RNAO recognizes the continued importance of sharing stories and perspectives from the Black community and is celebrating Black History Month in February. This past year, RNAO has remained dedicated to its advocacy and work to bring awareness to and end anti-Black racism and discrimination, especially in the nursing profession. In partnership with its members, RNAO has made progress in addressing the systemic racism within nursing, as well as all health-care sectors and academic settings.
RNAO issued a media release on Jan. 20 following the government’s announcement that it plans to start lifting public health measures. The Ontario government’s announcement today to ease public health measures beginning Jan. 31 is premature and will prolong the current health system crisis, says RNAO.
The following is an article contributed by a group of internationally educated nurses (IENs) who live in Canada and are anxious to work as RNs in Canada but who have endured years of an arduous and seemingly interminable process to meet the requirements.
RNAO’s CEO Doris Grinspun made a deputation to the Toronto Board of Health on Jan. 17. RNAO recognizes the importance of our public education system for all children’s learning, physical, social and emotional development. In principle, there is no question – school is where kids and youth ought to be. However, the provincial government’s response to school safety has mirrored its response to the pandemic generally. Public health measures have been too little, too late – undermining our capacity to ameliorate the damage caused by the virus, and jeopardizing recovery.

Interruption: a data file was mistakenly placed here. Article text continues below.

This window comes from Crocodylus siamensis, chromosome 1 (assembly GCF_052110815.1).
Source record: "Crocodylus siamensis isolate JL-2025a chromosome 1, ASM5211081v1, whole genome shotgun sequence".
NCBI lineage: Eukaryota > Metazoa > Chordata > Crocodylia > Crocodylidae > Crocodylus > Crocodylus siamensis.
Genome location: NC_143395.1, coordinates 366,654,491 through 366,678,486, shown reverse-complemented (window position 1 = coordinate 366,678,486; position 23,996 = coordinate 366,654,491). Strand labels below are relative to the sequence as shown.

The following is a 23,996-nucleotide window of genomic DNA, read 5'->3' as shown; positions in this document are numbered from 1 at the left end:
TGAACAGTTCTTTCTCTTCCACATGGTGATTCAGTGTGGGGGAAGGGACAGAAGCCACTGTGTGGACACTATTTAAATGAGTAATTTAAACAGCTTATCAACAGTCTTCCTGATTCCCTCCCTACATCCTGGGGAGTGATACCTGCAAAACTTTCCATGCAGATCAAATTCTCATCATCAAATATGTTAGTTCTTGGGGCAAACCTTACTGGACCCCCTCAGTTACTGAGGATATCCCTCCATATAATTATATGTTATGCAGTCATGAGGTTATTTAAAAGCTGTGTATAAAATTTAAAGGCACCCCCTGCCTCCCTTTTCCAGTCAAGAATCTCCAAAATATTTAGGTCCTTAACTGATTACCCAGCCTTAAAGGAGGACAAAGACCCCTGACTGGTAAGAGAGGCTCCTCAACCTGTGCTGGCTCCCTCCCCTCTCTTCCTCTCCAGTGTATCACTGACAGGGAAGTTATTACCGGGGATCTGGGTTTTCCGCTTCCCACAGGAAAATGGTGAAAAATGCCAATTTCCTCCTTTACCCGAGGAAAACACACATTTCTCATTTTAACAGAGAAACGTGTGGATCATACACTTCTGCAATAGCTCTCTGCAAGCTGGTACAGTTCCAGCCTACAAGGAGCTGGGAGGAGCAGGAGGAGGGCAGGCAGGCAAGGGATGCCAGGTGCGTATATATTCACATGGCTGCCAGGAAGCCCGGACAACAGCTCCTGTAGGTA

Global problems require global solutions. With COVID-19, however, we’re seeing that our governance mechanisms don’t drive global solutions even when our lives depend on it. In the current global landscape, the virus outsmarted us. Global vaccine roll-out has been inequitable: less than three per cent of people in low-income countries have been vaccinated as the richest countries hoard vaccines, and refuse to support waivers on COVID-19 vaccine patent rights or to keep pharmaceutical companies from bullying middle- and lower-income countries. This is an article by Gloria Novovic.
In December 2021, RNAO spoke to the media about several prominent, timely issues including the ongoing nursing shortage, Bill 124 and booster vaccines. We also commented on the Ontario government’s announcements prior to the holidays, including changes to capacity limits, testing requirements and reporting of cases.
RNAO issued a letter to Premier Doug Ford on Jan. 5, 2022. As the fifth wave of this pandemic rages, the cracks in our health system are clear for all to see. The reactive and last-minute management of this pandemic must end. There is no separate trajectory for Ontario’s economy while this virus ravages the people of this province and threatens to bring our health system to its knees. Ontarians desperately need the help of the nursing profession to succeed in fighting Omicron. As the premier of this province, it is on you to bring hope back to our nursing profession.
As we begin a new year, 2022, amid another very challenging wave – the fifth one -- I want to thank each health care worker for the work you do. Our nursing colleagues are stretched beyond imagination with unattainable workloads and an unjust Bill 124 undermining their unparalleled contribution to Ontario’s health-care system. Please know that RNAO will stand by you, with you and for you until this government acts!